In the most comprehensive definition, digestive tract paralysis refers to an inconsistent movement of certain parts of the digestive tract which in turn poses challenges to the smooth operation of the gut. When you take in food, peristalsis ensures that the food is pushed down from your throat to other parts of the digestive system so that further action can be taken on the food material. This smooth movement of food through the system lacks in individuals who have digestive tract paralysis. The muscles are not able to facilitate the push the food further down for more action thus slowing down its movement. This condition can manifest in as either gastroparesis which is partial paralysis of the stomach or intestinal pseudo obstruction which is a paralysis of the intestines. The following are symptoms and treatment of digestive tract paralysis.
If you have digestive tract paralysis, you will notice several symptoms including:
- Feeling of satiety
- Lack of appetite
There are also several secondary conditions including malnutrition and dehydration are as a result of vomiting and lack of appetite. Individuals with chronic intestinal pseudo-obstruction will present with constipation, bloating, diarrhea, nausea, and loss of appetite. These symptoms, however, will not show at the same time and will, to a large degree, depend on the part of the small intestine that has been affected.
It is important to know what causes brings about the condition in order to find out how to treat it. Both conditions of the digestive tract paralysis have an array of causes associated with each most of which are common. They can either be triggered by a problem in the nervous system of the loss of a muscle function. In some cases, these disorders can be inherited. Likewise, individuals who have undergone treatments for chemotherapy or even illnesses like Parkinson’s disease or multiple sclerosis can easily get the disease.
Most treatments of this ailment focus more on easing the symptoms. Aside from medication, changes in eating patterns are some of the approaches used to combat both conditions of digestive tract paralysis. A good chunk of relief comes when the digestion is sped up by watching your diet. For instance, you should avoid fats and fiber. Fats leads to the production of certain hormones that impedes digestion while fiber generally is slow to be digested. Better still, have small meals with regular small intervals to hasten the digestion process.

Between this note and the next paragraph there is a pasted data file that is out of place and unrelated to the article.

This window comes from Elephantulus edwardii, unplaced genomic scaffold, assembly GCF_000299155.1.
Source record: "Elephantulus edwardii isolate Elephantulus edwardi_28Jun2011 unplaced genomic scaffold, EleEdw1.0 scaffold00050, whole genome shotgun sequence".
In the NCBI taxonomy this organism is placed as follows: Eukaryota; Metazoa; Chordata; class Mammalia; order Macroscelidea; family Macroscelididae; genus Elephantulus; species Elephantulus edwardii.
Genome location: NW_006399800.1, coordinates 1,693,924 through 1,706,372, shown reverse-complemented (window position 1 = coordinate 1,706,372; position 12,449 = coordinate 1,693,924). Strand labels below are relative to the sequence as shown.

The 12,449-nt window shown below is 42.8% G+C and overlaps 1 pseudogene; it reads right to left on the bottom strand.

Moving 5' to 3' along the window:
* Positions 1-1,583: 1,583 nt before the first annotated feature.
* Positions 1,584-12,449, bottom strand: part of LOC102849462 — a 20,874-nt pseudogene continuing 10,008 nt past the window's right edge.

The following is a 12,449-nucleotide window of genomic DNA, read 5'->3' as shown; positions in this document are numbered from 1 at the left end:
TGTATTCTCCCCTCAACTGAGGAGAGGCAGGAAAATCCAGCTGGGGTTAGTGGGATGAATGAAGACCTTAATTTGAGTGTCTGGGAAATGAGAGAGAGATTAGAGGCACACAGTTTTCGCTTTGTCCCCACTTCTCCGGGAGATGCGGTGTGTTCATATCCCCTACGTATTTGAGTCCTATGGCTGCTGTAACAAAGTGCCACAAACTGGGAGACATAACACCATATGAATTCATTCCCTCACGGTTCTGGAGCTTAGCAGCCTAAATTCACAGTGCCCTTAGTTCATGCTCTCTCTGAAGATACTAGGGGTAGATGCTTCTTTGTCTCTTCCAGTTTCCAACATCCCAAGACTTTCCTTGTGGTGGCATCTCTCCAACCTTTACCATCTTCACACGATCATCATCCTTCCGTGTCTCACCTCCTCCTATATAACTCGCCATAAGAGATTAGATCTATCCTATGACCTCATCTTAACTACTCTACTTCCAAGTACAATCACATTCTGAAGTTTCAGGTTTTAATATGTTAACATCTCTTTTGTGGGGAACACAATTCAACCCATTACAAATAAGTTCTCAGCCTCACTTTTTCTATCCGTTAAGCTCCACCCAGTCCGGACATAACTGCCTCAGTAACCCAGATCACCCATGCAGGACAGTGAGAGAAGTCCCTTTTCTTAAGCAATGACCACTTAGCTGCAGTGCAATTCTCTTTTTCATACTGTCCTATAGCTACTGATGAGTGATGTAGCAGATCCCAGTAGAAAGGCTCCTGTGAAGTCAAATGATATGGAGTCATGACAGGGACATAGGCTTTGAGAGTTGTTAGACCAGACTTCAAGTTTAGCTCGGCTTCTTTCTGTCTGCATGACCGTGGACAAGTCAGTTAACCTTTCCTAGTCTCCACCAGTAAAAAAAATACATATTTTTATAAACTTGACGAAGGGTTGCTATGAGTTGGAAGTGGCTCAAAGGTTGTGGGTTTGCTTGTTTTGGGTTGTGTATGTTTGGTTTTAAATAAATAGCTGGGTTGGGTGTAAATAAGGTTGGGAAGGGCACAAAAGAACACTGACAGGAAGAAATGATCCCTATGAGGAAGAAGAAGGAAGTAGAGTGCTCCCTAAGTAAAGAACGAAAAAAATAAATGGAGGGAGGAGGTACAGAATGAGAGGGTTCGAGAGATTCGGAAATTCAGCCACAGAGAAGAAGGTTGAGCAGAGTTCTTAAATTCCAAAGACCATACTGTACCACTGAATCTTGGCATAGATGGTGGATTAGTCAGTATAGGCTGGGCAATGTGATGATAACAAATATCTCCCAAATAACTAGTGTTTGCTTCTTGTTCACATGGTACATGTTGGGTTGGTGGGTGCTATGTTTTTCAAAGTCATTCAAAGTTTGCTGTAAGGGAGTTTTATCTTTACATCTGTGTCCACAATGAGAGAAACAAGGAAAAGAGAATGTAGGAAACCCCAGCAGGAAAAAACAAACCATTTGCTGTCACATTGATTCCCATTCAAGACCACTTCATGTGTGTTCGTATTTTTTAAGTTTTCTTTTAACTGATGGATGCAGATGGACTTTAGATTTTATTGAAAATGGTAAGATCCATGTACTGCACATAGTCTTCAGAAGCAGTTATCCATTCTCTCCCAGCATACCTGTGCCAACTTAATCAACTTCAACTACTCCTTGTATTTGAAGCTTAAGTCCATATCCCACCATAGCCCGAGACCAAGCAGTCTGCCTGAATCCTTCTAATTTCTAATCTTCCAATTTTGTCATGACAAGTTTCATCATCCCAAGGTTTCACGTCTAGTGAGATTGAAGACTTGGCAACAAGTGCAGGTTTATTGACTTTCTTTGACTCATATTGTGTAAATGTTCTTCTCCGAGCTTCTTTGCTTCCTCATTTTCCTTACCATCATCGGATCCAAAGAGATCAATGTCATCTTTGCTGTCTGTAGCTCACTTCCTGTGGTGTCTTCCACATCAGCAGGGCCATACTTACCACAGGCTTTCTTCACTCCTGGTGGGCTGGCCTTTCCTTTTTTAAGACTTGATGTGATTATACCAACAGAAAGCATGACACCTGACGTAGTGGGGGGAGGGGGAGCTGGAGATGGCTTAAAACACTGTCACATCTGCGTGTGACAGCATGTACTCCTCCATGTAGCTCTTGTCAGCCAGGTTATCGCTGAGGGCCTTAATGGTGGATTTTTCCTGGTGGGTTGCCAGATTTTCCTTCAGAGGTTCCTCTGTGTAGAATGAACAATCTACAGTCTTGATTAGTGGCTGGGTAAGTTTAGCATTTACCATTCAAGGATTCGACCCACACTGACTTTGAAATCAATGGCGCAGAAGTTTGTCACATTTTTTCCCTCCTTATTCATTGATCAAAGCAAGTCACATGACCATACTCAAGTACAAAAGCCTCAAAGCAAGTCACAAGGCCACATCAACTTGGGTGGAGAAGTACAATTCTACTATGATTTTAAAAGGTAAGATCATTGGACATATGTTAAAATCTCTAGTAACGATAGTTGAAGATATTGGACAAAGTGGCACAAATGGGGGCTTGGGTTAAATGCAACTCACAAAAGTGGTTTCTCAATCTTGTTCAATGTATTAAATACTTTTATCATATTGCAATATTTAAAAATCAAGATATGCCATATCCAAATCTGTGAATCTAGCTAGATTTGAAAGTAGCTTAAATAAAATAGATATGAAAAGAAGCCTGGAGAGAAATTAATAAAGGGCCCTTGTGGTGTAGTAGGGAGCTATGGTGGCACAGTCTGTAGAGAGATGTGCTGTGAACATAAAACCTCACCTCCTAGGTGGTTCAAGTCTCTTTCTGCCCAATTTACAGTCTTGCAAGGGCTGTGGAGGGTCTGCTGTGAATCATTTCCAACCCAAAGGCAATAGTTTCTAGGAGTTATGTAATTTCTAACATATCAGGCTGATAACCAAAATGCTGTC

Medication on the other hand often depends on specific symptoms. If you present with nausea then you will be given anti-vomiting medication, similarly, when you present with diarrhea, ant kinetic comes in handy. Pro-kinetic drugs are also vita in improving bowel movements as well as reducing nausea and bloating. In more advanced cases, you may need hospitalization where you will be given intravenous nutrition for some time before you can manage the condition on your own. Studies are also still underway to test the viability of certain treatments. There are also a variety of approaches that can work excellently to bring relief. If you suffer from this condition frequently then chances are you have a transient condition which is triggered by stress. Meditative chanting among other activities can help to relieve stress and ultimately digestive tract paralysis.
The above are some of the symptoms and treatments for digestive tract paralysis. It is critical that you understand them to the core so that you may know how to avoid it, use remedies, and when to see a doctor.